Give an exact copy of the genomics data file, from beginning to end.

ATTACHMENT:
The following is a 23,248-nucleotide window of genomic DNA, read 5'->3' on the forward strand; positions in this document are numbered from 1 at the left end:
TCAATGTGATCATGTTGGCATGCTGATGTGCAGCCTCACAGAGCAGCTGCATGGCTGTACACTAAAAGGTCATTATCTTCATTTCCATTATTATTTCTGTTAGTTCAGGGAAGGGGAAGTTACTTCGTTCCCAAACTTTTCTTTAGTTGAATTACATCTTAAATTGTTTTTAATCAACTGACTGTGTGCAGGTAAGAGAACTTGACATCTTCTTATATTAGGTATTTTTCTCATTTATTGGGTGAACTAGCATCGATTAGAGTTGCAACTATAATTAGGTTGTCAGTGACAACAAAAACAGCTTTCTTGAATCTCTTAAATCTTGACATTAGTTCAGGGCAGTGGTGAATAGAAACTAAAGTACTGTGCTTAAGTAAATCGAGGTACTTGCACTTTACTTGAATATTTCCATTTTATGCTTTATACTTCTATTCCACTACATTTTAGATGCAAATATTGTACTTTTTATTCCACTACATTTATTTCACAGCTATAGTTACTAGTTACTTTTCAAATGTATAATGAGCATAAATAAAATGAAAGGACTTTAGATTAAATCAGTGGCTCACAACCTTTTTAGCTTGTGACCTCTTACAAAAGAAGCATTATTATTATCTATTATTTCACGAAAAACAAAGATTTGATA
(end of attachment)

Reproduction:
The following is a 23,248-nucleotide window of genomic DNA, read 5'->3' on the forward strand; positions in this document are numbered from 1 at the left end:
TCAATGTGATCATGTTGGCATGCTGATGTGCAGCCTCACAGAGCAGCTGCATGGCTGTACACTAAAAGGTCATTATCTTCATTTCCATTATTATTTCTGTTAGTTCAGGGAAGGGGAAGTTACTTCGTTCCCAAACTTTTCTTTAGTTGAATTACATCTTAAATTGTTTTTAATCAACTGACTGTGTGCAGGTAAGAGAACTTGACATCTTCTTATATTAGGTATTTTTCTCATTTATTGGGTGAACTAGCATCGATTAGAGTTGCAACTATAATTAGGTTGTCAGTGACAACAAAAACAGCTTTCTTGAATCTCTTAAATCTTGACATTAGTTCAGGGCAGTGGTGAATAGAAACTAAAGTACTGTGCTTAAGTAAATCGAGGTACTTGCACTTTACTTGAATATTTCCATTTTATGCTTTATACTTCTATTCCACTACATTTTAGATGCAAATATTGTACTTTTTATTCCACTACATTTATTTCACAGCTATAGTTACTAGTTACTTTTCAAATGTATAATGAGCATAAATAAAATGAAAGGACTTTAGATTAAATCAGTGGCTCACAACCTTTTTAGCTTGTGACCTCTTACAAAAGAAGCATTATTATTATCTATTATTTCACGAAAAACAAAGATTTGATA